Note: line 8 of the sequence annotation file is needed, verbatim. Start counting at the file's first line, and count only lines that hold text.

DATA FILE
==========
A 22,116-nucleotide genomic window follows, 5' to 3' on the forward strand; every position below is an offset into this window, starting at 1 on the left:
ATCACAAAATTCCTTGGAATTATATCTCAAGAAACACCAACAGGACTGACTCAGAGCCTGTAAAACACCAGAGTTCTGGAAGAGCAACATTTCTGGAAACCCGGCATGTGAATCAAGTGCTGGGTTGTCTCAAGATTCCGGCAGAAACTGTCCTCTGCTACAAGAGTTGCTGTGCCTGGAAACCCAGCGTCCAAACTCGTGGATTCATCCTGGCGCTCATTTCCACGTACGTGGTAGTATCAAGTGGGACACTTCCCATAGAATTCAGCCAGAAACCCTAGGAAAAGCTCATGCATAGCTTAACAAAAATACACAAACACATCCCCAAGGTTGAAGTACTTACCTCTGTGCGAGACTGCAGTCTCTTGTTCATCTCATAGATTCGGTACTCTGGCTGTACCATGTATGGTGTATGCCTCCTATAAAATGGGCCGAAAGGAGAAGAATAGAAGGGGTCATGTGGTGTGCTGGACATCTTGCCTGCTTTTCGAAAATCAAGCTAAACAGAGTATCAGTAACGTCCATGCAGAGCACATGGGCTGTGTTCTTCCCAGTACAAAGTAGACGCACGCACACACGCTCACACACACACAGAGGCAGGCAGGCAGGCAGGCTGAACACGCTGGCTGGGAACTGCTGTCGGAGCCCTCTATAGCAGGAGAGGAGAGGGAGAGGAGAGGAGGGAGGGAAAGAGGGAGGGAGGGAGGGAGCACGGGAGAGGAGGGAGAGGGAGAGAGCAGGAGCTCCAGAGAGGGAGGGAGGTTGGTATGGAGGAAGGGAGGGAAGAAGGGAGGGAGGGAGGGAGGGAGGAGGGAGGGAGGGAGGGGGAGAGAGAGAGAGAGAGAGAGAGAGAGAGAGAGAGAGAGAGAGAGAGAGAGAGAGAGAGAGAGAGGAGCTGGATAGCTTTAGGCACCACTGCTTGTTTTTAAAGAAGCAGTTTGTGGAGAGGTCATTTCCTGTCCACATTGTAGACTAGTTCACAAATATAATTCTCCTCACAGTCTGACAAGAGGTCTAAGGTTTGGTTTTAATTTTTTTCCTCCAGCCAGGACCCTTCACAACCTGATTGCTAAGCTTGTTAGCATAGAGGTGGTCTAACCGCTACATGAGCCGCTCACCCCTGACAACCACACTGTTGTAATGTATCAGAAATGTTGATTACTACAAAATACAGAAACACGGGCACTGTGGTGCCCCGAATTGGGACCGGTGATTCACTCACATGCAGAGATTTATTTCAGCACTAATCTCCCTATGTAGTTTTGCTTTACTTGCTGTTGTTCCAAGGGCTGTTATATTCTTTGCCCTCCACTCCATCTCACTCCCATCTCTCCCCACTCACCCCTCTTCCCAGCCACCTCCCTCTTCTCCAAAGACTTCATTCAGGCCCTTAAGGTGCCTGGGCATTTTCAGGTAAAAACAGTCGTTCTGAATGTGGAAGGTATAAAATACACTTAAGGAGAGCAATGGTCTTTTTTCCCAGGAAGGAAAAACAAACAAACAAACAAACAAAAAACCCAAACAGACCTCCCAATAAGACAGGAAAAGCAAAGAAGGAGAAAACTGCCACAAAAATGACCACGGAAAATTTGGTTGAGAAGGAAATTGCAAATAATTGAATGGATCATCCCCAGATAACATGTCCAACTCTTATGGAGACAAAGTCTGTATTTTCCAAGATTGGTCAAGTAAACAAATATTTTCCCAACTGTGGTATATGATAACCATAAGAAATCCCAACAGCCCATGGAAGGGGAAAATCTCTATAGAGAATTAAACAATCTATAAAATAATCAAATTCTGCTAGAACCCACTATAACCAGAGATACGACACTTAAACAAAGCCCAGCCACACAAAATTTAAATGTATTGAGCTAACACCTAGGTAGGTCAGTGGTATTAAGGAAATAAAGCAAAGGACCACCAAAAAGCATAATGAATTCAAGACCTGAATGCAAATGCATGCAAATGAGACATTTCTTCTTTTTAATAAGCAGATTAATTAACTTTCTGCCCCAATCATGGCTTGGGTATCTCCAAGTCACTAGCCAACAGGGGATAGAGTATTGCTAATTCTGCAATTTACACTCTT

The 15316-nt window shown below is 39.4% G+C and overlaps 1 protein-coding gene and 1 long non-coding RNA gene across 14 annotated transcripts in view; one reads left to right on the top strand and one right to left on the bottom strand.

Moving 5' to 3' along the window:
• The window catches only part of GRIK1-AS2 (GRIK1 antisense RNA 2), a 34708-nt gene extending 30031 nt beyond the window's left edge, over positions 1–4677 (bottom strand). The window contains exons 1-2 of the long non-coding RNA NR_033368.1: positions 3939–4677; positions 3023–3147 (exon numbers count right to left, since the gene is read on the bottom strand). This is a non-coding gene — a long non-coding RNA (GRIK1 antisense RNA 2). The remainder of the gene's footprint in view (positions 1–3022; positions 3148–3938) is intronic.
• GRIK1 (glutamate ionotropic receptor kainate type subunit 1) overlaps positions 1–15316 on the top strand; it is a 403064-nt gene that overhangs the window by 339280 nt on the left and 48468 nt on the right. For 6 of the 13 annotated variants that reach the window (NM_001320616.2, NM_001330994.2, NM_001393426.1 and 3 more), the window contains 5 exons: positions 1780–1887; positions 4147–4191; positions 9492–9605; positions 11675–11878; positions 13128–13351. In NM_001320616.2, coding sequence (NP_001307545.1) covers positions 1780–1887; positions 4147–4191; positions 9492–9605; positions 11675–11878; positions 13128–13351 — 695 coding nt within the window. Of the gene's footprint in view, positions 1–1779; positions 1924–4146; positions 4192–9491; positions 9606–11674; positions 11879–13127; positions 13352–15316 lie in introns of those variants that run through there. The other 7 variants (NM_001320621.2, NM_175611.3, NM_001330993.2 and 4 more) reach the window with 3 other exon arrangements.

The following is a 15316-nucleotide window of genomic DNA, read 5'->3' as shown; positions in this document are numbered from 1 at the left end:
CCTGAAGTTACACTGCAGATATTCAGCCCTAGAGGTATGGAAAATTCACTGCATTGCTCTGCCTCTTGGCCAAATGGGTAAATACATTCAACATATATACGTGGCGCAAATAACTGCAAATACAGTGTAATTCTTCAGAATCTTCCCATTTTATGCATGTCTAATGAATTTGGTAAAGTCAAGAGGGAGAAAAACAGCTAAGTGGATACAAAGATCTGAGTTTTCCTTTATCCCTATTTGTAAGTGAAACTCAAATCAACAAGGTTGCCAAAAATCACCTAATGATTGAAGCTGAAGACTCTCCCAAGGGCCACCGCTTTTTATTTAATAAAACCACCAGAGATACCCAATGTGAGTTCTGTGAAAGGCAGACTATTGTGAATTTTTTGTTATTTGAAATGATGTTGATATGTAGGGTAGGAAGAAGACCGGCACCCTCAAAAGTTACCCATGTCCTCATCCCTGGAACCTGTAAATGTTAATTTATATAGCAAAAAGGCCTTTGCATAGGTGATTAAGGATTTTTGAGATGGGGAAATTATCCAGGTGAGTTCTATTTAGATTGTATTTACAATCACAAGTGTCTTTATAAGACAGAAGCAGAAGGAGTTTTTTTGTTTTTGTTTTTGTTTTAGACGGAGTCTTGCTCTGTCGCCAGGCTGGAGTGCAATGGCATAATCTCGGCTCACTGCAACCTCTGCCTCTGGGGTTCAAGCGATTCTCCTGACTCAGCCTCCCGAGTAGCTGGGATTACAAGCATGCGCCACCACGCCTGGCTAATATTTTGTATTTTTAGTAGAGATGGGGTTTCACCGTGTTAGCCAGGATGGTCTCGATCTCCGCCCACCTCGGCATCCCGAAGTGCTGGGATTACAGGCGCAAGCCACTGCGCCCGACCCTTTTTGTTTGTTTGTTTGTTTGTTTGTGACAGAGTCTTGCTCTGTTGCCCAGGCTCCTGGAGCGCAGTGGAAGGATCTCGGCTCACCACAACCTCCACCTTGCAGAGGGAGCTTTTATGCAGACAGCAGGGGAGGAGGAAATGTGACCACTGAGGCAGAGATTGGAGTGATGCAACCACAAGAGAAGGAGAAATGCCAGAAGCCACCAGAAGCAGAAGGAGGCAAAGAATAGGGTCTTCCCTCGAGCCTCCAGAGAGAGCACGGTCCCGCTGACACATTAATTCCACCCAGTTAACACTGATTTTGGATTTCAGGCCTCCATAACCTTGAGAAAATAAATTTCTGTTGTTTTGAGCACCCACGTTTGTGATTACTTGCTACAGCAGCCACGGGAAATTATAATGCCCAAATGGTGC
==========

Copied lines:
CCTGAAGTTACACTGCAGATATTCAGCCCTAGAGGTATGGAAAATTCACTGCATTGCTCTGCCTCTTGGCCAAATGGGTAAATACATTCAACATATATACGTGGCGCAAATAACTGCAAATACAGTGTAATTCTTCAGAATCTTCCCATTTTATGCATGTCTAATGAATTTGGTAAAGTCAAGAGGGAGAAAAACAGCTAAGTGGATACAAAGATCTGAGTTTTCCTTTATCCCTATTTGTAAGTGAAACTCAAATCAACAAGGTTGCCAAAAATCACCTAATGATTGAAGCTGAAGACTCTCCCAAGGGCCACCGCTTTTTATTTAATAAAACCACCAGAGATACCCAATGTGAGTTCTGTGAAAGGCAGACTATTGTGAATTTTTTGTTATTTGAAATGATGTTGATATGTAGGGTAGGAAGAAGACCGGCACCCTCAAAAGTTACCCATGTCCTCATCCCTGGAACCTGTAAATGTTAATTTATATAGCAAAAAGGCCTTTGCATAGGTGATTAAGGATTTTTGAGATGGGGAAATTATCCAGGTGAGTTCTATTTAGATTGTATTTACAATCACAAGTGTCTTTATAAGACAGAAGCAGAAGGAGTTTTTTTGTTTTTGTTTTTGTTTTAGACGGAGTCTTGCTCTGTCGCCAGGCTGGAGTGCAATGGCATAATCTCGGCTCACTGCAACCTCTGCCTCTGGGGTTCAAGCGATTCTCCTGACTCAGCCTCCCGAGTAGCTGGGATTACAAGCATGCGCCACCACGCCTGGCTAATATTTTGTATTTTTAGTAGAGATGGGGTTTCACCGTGTTAGCCAGGATGGTCTCGATCTCCGCCCACCTCGGCATCCCGAAGTGCTGGGATTACAGGCGCAAGCCACTGCGCCCGACCCTTTTTGTTTGTTTGTTTGTTTGTTTGTGACAGAGTCTTGCTCTGTTGCCCAGGCTCCTGGAGCGCAGTGGAAGGATCTCGGCTCACCACAACCTCCACCTTGCAGAGGGAGCTTTTATGCAGACAGCAGGGGAGGAGGAAATGTGACCACTGAGGCAGAGATTGGAGTGATGCAACCACAAGAGAAGGAGAAATGCCAGAAGCCACCAGAAGCAGAAGGAGGCAAAGAATAGGGTCTTCCCTCGAGCCTCCAGAGAGAGCACGGTCCCGCTGACACATTAATTCCACCCAGTTAACACTGATTTTGGATTTCAGGCCTCCATAACCTTGAGAAAATAAATTTCTGTTGTTTTGAGCACCCACGTTTGTGATTACTTGCTACAGCAGCCACGGGAAATTATAATGCCCAAATGGTGC